On Language Choice

I’m still a huge fan of Python. Fantastic library support, generally available everywhere, an excellent REPL, and a stable package manager. Python also tends towards being cleanly expressive - there’s a great story at Google about a candidate who asked to write in pseudo-code and produced valid Python. Python is also old enough to have great Win32 bindings, Microsoft Excel bindings, and I’ve even managed to get it to speak Cocoa on occasion. If you don’t think this is important you’ve probably never worked with non-engineers.

I’ve managed to write fairly complex multi-threaded code on the firs try thanks to Eventlet - it’s still the most painless way to add concurrency I’ve ever seen in any language. Bottle has driven every one-off RPC system I’ve thrown together - and there have been many.

However…the GIL. Many smart folks have beaten it to death, so I will not. Python is not, in general, the fastest option - nor the slowest, but there is a wall. I’m sure eventually someone will solve typing - after I’ve been dead and buried a minimum of forty years - but for now it is quite easy to leave time bombs in production code. The 2-to-3 cliff is rapidly approaching and some of the crustier py2 code is why I keep coming back to the language. (Some systems now default to python3 - which is infuriating.)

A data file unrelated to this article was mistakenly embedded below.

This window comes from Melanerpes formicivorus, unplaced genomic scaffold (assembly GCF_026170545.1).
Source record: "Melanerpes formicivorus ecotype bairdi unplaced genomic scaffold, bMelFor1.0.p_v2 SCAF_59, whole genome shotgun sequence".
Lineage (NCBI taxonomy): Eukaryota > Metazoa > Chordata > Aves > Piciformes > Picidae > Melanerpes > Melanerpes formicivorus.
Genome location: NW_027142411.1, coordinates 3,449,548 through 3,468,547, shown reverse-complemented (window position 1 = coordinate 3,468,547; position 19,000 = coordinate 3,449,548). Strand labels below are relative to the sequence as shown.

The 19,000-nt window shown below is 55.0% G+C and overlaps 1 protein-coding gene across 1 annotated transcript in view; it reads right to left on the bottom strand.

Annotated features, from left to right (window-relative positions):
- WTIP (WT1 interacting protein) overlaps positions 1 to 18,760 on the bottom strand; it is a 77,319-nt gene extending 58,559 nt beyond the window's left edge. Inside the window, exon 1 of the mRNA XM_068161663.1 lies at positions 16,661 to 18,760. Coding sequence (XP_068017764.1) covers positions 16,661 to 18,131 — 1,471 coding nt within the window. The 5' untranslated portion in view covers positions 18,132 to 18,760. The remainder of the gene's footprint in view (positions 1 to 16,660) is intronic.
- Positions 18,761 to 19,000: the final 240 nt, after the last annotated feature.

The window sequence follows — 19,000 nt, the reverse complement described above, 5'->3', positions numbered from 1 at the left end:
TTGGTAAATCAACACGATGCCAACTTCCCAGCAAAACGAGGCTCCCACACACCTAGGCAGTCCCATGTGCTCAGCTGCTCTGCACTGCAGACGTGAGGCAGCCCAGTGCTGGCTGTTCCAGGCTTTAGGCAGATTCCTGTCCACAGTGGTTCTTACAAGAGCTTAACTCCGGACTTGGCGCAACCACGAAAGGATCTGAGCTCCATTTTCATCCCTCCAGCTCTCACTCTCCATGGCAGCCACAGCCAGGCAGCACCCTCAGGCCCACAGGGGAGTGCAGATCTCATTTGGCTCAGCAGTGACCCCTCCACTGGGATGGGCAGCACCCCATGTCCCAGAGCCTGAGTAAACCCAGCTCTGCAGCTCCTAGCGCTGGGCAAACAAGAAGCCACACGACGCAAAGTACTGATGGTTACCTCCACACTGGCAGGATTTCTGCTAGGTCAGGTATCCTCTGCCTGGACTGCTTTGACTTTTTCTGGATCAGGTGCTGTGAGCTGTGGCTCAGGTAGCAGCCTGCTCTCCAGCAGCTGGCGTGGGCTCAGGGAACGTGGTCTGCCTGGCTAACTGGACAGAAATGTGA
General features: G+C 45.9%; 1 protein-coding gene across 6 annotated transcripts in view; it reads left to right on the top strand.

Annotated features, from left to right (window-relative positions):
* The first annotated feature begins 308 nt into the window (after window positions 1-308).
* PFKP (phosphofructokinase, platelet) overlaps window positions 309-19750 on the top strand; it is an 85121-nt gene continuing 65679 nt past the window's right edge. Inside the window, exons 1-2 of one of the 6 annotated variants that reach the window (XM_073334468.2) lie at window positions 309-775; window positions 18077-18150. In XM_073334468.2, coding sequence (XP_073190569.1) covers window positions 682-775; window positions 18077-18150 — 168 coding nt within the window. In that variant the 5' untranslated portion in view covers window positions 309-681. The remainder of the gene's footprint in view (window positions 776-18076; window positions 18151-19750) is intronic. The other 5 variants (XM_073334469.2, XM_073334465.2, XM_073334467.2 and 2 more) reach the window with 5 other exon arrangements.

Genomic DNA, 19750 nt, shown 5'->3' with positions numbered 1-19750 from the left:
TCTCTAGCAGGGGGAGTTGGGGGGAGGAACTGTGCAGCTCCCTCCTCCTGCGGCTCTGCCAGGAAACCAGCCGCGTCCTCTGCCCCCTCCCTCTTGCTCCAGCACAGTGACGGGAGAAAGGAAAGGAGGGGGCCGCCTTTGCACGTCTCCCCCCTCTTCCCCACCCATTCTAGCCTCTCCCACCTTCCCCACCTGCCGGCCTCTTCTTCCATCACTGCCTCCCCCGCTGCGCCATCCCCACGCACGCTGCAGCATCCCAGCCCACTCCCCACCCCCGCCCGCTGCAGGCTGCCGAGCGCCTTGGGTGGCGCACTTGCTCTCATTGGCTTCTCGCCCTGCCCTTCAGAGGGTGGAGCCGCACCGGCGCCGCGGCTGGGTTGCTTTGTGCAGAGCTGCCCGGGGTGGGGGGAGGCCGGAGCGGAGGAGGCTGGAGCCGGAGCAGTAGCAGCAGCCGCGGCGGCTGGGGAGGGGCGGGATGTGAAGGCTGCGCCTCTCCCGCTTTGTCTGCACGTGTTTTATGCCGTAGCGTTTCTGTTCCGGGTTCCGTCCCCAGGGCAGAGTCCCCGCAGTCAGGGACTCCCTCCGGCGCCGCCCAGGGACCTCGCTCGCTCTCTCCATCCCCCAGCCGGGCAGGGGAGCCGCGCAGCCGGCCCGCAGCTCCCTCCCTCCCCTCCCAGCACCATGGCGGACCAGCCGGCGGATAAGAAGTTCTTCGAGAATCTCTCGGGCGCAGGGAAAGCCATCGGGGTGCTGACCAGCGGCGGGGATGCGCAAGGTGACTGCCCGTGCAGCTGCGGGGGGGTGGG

I don’t have a Next Big Language recommendation. I still break out Python for almost every small-to-medium project (and every one-off.) That said, I’m learning Go. It is an amazing language for writing servers - Krzysztof Kowalczyk, writer of SumatraPDF (the best PDF reader you’re not using) has some nice post-mortem thoughts on his blog. I’ve also written some non-trivial ObjC<->Go code.

Creating binaries is a special circle of Python hell. (This is true of every interpreted language.) Creating distributable apps is also fairly terrible - you’d think someone would figure out how to reliably freeze a virtualenv, and Terrarium is trying, but it fails the non-engineer test. Hard. I love pip, but getting extensions that require compilation to work with it on Windows (again, for non-engineers) is a painful process that more or less requires administrative access - luckily, a great guy by the name of Christoph Gohlke publishes some of the critical ones here.

I’m hoping Go will hit a number of sweet spots - faster than Python, almost as expressive as Python, easy to distribute binaries, etc. Too soon to call.

Fun fact: this blog is generated using Hugo and it’s lovely.


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